Letters: Lemont needs its post office; Mail-in ballot challenge all about politics

Lemont needs its post office

Recently residents of a neighborhood adjacent to the Historic District in Lemont got a letter from the U.S. Postal Service.

These residents have PO boxes at the Lemont Post Office and collect their mail there. They are being told that they will need to pay $72/year, or $6/month to continue to have their PO Box, or they can have free delivery if they install a post and mailbox at their residence, changing their address to State College. This is a plan to reduce the number of users of the PO and maybe closing of the facility. The Lemont Post Office is an important part of village life in Lemont.

When we moved to Lemont in 1968 the post office was on Pike Street where the Gallery Shop is today. In 1978 the Postal Service made plans to move the Lemont Post Office out of Lemont to Elmwood Street, near College Avenue. Concerned Citizens of Lemont (later the LVA) formed to keep the PO in Lemont. To stop the construction, we raised $8,358 to pay the builder, who was beginning construction, to stop. We were successful, and then convinced College Township to provide land in the middle of Lemont, when the PO stands today.

The Lemont Post Office is the heart of Lemont, people get to know their neighbors, read the information on our community bulletin board, have great service by the PO staff, buy mailing supplies and greeting cards — we need our Post Office, don’t let this happen.

Ron and Sue Smith, Lemont

Mail-in ballot challenge all about politics

The Centre County Republican Party, aided and abetted by State Senator Cris Dush, is feigning outrage because a small number of voters — including military members overseas — transposed the date on the outside envelope of their mail-in ballots.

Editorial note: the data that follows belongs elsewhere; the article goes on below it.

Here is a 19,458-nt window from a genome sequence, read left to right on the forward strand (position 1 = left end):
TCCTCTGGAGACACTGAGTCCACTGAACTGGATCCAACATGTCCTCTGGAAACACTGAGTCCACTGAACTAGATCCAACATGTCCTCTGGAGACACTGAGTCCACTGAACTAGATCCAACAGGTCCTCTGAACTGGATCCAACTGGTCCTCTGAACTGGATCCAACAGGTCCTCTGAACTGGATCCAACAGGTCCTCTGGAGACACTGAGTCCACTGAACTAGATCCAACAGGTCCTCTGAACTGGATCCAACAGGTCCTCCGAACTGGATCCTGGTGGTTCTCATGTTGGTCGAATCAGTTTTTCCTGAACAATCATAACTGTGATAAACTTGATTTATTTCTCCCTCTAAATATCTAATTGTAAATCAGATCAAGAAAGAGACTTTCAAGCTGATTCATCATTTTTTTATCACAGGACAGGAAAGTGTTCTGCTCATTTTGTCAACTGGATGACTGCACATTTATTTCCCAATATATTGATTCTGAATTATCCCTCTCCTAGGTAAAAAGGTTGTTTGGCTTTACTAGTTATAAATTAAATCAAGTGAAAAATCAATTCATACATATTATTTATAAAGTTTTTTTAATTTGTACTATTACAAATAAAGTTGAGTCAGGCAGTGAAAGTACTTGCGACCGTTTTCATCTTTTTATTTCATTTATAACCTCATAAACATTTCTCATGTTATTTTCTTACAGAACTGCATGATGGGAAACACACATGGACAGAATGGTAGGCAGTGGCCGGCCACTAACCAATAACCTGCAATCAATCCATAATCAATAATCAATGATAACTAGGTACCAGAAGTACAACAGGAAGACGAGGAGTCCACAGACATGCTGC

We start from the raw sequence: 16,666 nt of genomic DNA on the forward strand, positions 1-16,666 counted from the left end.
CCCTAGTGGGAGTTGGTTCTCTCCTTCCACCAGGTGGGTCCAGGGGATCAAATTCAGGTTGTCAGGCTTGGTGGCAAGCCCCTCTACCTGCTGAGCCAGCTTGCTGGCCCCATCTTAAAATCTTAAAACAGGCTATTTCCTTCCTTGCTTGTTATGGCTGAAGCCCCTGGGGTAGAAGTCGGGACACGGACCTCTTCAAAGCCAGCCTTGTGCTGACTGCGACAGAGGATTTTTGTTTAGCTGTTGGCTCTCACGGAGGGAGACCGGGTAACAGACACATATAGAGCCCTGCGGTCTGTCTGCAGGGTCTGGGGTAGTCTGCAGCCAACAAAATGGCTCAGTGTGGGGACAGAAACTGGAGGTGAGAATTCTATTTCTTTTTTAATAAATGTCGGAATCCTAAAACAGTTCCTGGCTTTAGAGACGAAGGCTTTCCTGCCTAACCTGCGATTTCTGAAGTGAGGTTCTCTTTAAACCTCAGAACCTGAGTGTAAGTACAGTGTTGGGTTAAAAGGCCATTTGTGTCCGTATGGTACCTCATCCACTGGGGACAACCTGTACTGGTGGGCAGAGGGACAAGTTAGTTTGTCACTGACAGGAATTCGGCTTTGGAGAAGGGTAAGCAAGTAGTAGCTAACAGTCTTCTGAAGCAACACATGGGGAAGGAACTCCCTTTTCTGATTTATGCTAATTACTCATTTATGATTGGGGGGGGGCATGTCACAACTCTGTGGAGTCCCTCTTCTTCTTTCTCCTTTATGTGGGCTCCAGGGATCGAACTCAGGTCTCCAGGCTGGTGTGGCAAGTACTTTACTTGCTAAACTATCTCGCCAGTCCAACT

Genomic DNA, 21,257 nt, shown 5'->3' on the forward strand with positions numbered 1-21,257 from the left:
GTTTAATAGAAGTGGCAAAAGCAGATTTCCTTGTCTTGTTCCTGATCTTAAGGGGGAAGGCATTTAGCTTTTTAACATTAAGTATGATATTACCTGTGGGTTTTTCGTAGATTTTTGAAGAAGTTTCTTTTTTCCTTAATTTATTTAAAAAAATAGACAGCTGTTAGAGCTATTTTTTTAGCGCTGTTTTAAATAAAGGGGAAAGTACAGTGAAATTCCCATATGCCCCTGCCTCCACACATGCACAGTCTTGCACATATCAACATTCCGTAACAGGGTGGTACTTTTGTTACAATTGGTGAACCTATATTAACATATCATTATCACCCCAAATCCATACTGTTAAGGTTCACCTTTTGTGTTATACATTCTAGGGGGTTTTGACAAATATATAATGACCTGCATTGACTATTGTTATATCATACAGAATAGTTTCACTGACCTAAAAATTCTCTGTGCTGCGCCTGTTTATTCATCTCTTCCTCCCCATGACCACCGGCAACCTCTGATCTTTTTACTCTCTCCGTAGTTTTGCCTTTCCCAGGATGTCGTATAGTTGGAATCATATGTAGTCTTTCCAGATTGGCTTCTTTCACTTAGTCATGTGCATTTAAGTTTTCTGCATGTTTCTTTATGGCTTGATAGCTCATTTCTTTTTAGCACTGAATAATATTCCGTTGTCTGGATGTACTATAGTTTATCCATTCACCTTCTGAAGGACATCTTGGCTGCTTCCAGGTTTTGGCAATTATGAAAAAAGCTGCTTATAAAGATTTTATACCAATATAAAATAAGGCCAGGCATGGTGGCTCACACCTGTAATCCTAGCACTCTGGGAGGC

The requirement to date the outside envelope was sure to trip up a small number of voters — and since more Democrats than Republicans use mail-in voting, well, you guessed it, more Democratic votes will be discarded.

Mission accomplished.

The pointless requirement is a modern-day version of literacy tests for Black voters — an underhanded way of disenfranchising some voters under the guise of safeguarding the vote.

What legitimate purpose does the date serve? After all, voters who requested mail-in ballots received them on or after March 30. The primary election was April 23. Thus, it was impossible for anyone who used a mail-in ballot to vote before or after those dates.

But the Republicans are suing saying that a mistake in the date written on a mail-in ballot envelope should somehow disqualify that ballot.

Dush claims, with a straight face, that it’s the principle of the thing that ballots with incomplete or wrong dates be tossed out.

If Dush was the principled State Senator he wants us to believe he is, he’d be facilitating voting, not setting silly “gotcha” traps that have nothing to do with election security.

You can bet that if Republicans used mail-in ballots at the same rate as Democrats, Dush and his ilk would never raise this issue again.

Karen Stoehr, State College